I turned 28 on Sunday. I had as great a day as possible with all of the outside circumstances, but I couldn’t help but miss baseball — the official segue to the spring and summer and a traditional way to celebrate another trip around the sun.
Of course, there are millions more similar to me who haven’t felt quite right without baseball (and because of the current situation our planet is in). But just because we miss something doesn’t mean we need to rush it back, and in the case with the current discussions about playing games in empty stadiums in Arizona, I feel that might be the case.
ESPN’s Jeff Passan broke a story Monday that Major League Baseball and the Major League Baseball Player’s Union were in discussions to begin the season in May, with all teams spending the foreseeable future in Arizona, scattered across several spring training facilities, as well as the Arizona Diamondbacks’ Chase Field. Passan mentioned other possibilities were discussed, with this idea emerging as the most realistic and most preferred option.
The idea seems decent on paper. Teams would be set up in hotels, which certainly have the vacancy at the moment, and only travel to and from games. They would be strictly monitored and frequently tested, with much quicker results than we’re seeing. Any players who test positive would be isolated, with anyone who came in contact with said player also getting one of these quicker tests being floated around.
The idea for baseball is they would become the first major sport in the United States to return, something the National Basketball Association is competing for. Baseball isn’t clueless to the continuing lack of support it’s receiving here, and being the first sport here to return obviously would give it a boost it hasn’t seen in decades.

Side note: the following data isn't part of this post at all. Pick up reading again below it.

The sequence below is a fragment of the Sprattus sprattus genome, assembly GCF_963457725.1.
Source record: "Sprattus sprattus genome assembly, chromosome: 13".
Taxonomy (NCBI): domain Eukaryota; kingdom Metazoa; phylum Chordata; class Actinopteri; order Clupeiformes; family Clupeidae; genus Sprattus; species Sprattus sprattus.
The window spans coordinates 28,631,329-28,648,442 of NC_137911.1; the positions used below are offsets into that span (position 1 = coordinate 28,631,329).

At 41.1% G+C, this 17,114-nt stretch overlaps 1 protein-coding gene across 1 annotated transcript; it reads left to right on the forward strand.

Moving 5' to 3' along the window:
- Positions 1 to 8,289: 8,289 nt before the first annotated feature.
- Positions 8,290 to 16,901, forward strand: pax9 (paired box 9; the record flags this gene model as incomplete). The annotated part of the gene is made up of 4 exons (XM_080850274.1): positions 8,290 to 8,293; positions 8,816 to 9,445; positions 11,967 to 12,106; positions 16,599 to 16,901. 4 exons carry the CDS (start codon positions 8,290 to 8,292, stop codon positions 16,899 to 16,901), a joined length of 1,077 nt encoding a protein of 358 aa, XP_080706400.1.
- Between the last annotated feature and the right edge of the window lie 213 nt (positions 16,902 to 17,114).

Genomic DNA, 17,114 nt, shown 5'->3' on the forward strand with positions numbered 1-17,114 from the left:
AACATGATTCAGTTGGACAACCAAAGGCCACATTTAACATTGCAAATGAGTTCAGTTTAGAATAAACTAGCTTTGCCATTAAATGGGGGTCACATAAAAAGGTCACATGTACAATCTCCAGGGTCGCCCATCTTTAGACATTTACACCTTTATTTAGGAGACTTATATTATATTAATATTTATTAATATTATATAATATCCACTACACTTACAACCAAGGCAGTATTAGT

Returning too soon could be just as damaging as returning first could be beneficial. The first issue most people have, myself included, is even discussing rapid and repetitive testing at a time when many Americans still can’t get a test at all. It’s one thing for absurd amounts of money to be spent by these organizations when there’s such an income inequality here, but to translate that to testing of a pandemic-causing virus would just be disrespectful.
And what about players’ families? This isn’t exactly an easy time for people to get through. Take a husband, a boyfriend, a son, etc. out of a family for four months, and there probably is going to be some issues for some families. Players are often on the road for large chunks of time during the season, but never for this long and never in the middle of something like this. The financial support obviously will remain, but the emotional support will take quite a hit.
Seven-inning doubleheaders have been proposed, which I would be all right with, although I prefer a pair of full games if that’s the route taken. Electronic strikezones, while promising, aren’t ready to be implemented, and that’s something else that’s a part of the proposal.
There’s also the obvious question of what happens when someone inevitably tests positive. As we’ve seen with this virus, it will be a rare occurrence for a one-off transmission. How many teams will have to once again take a two-plus week break, and how will that affect the schedule? God forbid a player dies just because owners needed to keep their TV revenue.
In a pinch, games can be played without fans. Here in the Chicago area, White Sox fans saw that firsthand in 2015, when the Southsiders played the Baltimore Orioles in an empty Camden Yards amid civil protests and unrests in the days after the mysterious death of Freddie Gray in police custody, a point in time when racial tensions in America were at their highest since the Rodney King riots.
But that doesn’t mean they should be played. College sports were canceled about a month ago. We’ve been without the NBA, NHL, NASCAR and countless other sports since that time. And until we’re totally ready, sports shouldn’t return. I just don’t think we will be by the time baseball is hoping.